After the death of a decedent, a proceeding may be commenced to probate a Last Will and Testament. Probate proceedings are filed in Surrogate’s Court in the county where the decedent resided.
Various individuals may want to contest the Will. Most commonly, objectants are the decedent’s distributees or next of kin who feel that the Will is invalid for one reason or another. Surrogate’s Court Procedure Act (SCPA) Section 1410 entitled “Who may file objections to probate of an alleged will” delineates the persons who have such rights. Clearly, an heir at law may engage in a contest since they most likely would be adversely affected by a Will which may diminish or eliminate their intestate share.
The New York Probate Lawyer Blog contains many posts about Will contests and Surrogate’s Court litigation. These types of cases are usually very difficult because the Surrogate’s Courts tend to prefer that a decedent’s wishes as expressed in a written Will be given effect. Also, a document that is prepared and signed under attorney supervision is given certain presumptions of legitimacy. A recent Manhattan estate case decided by Manhattan Surrogate Nora Anderson on October 30, 2020 provides a simple example of such a situation. In Estate of Memeh, the Court dismissed objections to the probate of the Will. The various points made by the Court included the following:
- The document contained an attestation clause which provided that the decedent declared and published the paper as his Will to the attesting witnesses, in their presence, and the witnesses after being requested by the testator and in his presence and in the presence of each other, signed as witnesses. The Court pointed out that there was a presumption of regularity where there was a valid attestation clause along with a self-proving affidavit. In addition, the Will was executed under the supervision of an attorney. Such fact also provided a presumption that the Will was properly executed. Based upon these circumstances and others, the Court found that the Will was duly executed and that no forgery was involved in the process.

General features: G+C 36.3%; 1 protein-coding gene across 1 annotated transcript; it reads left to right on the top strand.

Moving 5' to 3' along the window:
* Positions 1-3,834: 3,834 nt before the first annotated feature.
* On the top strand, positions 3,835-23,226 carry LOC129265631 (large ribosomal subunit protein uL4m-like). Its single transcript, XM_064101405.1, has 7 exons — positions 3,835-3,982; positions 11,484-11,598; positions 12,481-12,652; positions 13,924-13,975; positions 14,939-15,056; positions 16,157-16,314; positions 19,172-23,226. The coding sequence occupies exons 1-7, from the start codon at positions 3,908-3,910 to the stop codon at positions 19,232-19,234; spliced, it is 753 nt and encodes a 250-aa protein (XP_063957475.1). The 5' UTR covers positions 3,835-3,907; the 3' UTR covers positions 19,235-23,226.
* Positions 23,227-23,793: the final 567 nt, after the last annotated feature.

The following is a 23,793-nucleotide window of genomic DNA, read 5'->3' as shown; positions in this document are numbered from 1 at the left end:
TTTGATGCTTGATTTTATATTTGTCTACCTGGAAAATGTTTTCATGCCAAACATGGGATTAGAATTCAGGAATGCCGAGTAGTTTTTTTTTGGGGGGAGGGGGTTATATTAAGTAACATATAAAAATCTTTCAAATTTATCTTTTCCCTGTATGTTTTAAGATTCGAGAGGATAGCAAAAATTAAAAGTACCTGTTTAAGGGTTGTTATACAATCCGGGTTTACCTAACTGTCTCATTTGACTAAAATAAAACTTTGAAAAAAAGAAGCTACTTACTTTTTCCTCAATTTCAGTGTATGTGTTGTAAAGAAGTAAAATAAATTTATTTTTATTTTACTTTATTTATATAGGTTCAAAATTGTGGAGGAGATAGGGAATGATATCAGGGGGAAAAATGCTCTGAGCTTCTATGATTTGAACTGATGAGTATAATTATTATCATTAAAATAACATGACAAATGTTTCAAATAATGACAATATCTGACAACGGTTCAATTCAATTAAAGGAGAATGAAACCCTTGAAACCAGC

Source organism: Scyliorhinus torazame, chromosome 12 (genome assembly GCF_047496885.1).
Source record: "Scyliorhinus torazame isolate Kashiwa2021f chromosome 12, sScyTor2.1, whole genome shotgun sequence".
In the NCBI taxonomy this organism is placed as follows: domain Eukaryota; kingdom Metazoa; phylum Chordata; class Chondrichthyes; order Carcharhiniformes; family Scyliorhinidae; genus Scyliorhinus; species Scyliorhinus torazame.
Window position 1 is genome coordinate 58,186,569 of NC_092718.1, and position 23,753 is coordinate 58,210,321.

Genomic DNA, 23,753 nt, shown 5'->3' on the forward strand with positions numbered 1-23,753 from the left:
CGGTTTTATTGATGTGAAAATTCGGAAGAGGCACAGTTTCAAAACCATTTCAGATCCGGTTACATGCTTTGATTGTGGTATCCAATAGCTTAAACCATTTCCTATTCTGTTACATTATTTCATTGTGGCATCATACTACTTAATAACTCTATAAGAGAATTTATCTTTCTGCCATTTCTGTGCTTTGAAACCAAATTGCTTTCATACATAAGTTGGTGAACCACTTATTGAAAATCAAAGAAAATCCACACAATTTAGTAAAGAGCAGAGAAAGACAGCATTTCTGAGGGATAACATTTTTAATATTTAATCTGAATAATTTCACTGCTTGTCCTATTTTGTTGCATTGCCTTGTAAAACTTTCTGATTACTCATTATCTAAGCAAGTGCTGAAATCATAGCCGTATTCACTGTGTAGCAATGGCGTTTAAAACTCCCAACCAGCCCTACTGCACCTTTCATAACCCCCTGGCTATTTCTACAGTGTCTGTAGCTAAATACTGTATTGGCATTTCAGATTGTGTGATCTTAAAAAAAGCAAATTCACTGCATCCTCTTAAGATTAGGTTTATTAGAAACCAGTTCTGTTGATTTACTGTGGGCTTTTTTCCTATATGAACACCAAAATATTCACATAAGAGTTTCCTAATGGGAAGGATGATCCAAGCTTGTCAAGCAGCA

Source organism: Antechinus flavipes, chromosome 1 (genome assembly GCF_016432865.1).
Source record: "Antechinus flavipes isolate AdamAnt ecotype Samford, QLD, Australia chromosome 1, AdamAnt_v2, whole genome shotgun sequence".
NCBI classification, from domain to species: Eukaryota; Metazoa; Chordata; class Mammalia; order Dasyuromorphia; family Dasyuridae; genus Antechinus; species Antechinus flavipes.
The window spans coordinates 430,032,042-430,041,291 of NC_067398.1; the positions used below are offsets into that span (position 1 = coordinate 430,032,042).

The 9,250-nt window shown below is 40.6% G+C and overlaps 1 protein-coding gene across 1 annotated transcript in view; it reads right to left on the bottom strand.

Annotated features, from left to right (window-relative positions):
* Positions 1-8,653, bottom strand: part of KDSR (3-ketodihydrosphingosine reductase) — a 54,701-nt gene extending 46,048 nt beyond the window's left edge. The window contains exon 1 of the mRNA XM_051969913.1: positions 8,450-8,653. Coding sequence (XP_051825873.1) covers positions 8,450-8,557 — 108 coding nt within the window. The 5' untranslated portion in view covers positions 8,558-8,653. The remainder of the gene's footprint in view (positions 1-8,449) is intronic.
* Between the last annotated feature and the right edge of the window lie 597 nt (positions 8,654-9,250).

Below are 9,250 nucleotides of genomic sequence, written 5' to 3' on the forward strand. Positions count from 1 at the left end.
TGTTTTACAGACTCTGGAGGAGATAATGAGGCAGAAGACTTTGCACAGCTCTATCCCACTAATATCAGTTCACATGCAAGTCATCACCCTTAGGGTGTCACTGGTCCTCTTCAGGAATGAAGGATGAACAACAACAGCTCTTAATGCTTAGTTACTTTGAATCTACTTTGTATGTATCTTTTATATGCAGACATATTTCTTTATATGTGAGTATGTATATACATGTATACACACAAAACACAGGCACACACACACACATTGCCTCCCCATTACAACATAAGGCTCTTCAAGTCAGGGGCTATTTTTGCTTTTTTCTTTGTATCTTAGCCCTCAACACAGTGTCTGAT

- The Court also reviewed testimony given by the attorney draftsperson and affidavits from the attesting witnesses. It was found that the decedent had testamentary capacity to execute the Will. Testamentary capacity is comprised of a number of factors such that a decedent understood the consequences and nature of signing a Will, and that he had knowledge of his assets as well as the natural objects of his bounty. The Court found that the evidence clearly supported a finding of capacity.
- The Court also found that the objectant, who did not oppose the motion to dismiss the objections, did not present any basis to find that the Will was the subject of undue influence or fraud.
As can be seen from the Memeh case, a Last Will that is prepared by and executed under the supervision of an attorney receives a presumption of regularity which can forestall objections. Also, when a Will contains an attestation clause and witness affidavits, these aspects of Will preparation combine to provide a basis of validity. Of course, there are many cases where a Will may be invalid due to improper execution, lack of testamentary capacity or undue influence. However, it is important to examine each case to see if there are any indicia of improprieties upon which objections may be sustained.
I have represented many individuals in contested Will cases, both petitioners and objectants. Call Me Now for a free confidential review of your probate or estate matter. We provide reasonable and flexible fee arrangements and personal representation.
New York Trusts and Estates Attorney Jules Martin Haas has helped many clients over the past 40 years resolve issues relating to guardianship and probate and estate settlement throughout New York City including the Bronx, Queens, Brooklyn, Manhattan, Nassau and Suffolk County. If you or someone you know has any questions regarding these matters, please contact me at (212) 355-2575 for an initial free consultation.